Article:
Nutraceutical Drug Use Often Ignored by Clinicians

Use of nutraceuticals, OTCs appears high; cardiology providers rarely ask about them
By Beth Gilbert
HealthDay Reporter

WEDNESDAY, July 7 (HealthDay News) -- Although the use of nutraceuticals and nonprescription over-the-counter (OTC) drugs may be high among patients, cardiovascular clinicians may largely ignore the use of these agents among their patients, according to research published in the July 6 issue of the Annals of Internal Medicine.

In a prospective, single-blind, observational study of attending cardiology specialists (10 providers; 40 patient encounters) and cardiologists-in-training (11 providers; 38 patient encounters), Patricia Uber, of the University of Maryland School of Medicine in Baltimore, and colleagues evaluated the accuracy of cardiovascular clinicians' efforts in determining patient use of nutraceuticals and OTC drugs. The researchers also measured clinicians' attitudes toward assessing the use of these agents. A clinical pharmacist observed cardiovascular clinician and patient interactions and then questioned patients after clinicians left the room.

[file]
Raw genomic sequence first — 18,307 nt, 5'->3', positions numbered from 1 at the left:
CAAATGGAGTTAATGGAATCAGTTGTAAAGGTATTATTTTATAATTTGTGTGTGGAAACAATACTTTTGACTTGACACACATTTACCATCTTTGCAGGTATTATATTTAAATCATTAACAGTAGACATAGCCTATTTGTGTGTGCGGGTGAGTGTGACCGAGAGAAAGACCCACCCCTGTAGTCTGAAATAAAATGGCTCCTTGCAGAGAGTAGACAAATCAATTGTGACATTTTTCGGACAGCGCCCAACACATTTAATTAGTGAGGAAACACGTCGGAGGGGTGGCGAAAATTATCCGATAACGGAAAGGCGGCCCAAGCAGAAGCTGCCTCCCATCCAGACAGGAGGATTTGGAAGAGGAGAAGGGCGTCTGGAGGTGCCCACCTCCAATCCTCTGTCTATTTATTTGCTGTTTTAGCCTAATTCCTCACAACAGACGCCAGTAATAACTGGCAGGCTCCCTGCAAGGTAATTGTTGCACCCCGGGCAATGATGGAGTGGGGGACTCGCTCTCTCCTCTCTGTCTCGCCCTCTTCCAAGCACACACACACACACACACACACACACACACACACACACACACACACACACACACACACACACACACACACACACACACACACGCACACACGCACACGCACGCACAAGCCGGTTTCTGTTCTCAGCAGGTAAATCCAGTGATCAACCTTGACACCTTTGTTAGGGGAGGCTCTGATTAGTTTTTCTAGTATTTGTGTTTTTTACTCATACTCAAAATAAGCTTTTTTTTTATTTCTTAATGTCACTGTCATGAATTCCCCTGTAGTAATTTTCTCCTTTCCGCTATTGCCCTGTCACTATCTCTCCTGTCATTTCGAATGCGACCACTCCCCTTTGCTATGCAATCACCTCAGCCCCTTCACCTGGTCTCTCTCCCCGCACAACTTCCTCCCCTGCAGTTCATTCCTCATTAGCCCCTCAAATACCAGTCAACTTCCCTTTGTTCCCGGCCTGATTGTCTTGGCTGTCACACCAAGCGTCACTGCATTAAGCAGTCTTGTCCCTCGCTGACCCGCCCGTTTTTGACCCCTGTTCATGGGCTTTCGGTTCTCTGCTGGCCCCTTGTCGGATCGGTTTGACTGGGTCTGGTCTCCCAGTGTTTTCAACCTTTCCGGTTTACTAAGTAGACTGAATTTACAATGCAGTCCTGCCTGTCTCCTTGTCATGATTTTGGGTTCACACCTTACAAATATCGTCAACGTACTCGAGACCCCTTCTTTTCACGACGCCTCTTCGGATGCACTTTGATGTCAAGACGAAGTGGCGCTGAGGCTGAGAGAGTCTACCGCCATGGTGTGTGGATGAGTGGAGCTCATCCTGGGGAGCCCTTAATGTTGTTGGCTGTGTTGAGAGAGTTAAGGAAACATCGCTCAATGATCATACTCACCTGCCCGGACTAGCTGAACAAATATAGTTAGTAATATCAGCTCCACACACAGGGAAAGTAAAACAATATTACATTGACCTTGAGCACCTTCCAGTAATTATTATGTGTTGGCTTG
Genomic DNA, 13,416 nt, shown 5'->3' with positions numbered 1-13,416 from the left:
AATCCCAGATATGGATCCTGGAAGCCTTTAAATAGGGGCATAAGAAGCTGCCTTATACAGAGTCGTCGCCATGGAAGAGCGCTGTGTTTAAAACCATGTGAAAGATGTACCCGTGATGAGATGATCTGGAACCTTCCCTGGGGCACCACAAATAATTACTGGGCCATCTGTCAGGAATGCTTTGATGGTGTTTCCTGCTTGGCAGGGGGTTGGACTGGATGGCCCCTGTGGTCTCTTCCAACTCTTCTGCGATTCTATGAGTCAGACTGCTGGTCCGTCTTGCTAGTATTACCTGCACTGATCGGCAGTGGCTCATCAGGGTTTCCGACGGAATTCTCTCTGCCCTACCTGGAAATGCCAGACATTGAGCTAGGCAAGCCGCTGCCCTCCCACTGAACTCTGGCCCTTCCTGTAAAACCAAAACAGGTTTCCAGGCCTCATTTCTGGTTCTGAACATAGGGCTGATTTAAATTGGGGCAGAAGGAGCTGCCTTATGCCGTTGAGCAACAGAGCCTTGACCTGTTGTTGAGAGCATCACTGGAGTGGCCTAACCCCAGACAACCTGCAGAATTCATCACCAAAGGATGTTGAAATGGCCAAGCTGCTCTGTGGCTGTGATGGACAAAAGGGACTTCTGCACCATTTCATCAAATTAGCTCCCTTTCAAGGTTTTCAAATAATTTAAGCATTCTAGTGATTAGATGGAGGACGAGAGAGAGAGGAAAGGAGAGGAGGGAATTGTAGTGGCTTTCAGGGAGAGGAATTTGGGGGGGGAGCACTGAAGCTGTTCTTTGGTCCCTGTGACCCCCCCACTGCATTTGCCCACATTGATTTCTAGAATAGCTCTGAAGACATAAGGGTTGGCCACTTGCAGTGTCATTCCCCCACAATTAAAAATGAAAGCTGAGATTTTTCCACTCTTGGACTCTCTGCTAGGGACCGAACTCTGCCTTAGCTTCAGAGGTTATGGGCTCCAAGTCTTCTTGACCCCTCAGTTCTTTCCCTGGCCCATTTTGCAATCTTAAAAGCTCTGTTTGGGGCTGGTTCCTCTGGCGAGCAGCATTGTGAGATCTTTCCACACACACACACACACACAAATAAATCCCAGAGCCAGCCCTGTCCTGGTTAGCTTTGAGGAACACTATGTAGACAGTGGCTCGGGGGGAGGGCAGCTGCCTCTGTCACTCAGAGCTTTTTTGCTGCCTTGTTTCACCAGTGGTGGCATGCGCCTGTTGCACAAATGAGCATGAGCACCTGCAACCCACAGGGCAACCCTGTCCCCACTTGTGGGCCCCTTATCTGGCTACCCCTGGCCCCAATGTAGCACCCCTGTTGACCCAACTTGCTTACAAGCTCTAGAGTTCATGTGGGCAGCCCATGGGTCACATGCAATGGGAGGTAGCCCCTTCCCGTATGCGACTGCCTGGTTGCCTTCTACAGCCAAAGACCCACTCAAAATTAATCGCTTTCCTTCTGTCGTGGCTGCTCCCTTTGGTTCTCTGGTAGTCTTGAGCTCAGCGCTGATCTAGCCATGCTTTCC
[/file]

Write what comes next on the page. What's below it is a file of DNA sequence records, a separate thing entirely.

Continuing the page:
The pharmacist identified 54 patients who were using 86 nutraceuticals and 45 OTC drugs. However, cardiovascular clinicians identified use of nutraceuticals and OTC drugs during only seven patient encounters. In addition, the pharmacist observed attending cardiology specialists querying patients about nutraceutical and nonprescription OTC drug use during 2 percent of patient encounters, and cardiologists-in-training querying patients about the use of these agents during 16.3 percent of patient encounters. Yet, cardiovascular clinicians estimated they questioned patients about nutraceutical and nonprescription OTC drug use during 47.1 percent of patient encounters (57 percent for attending cardiology specialists and 38.2 percent for cardiologists-in-training). Just five providers overall asked at least one patient about use of these agents.

"It is possible that providers neglect evaluation of these agents because they consider them innocuous; lump them with dietary measures and lifestyle interventions; or consider them to be 'natural' and, therefore, safe and effective," the authors write.

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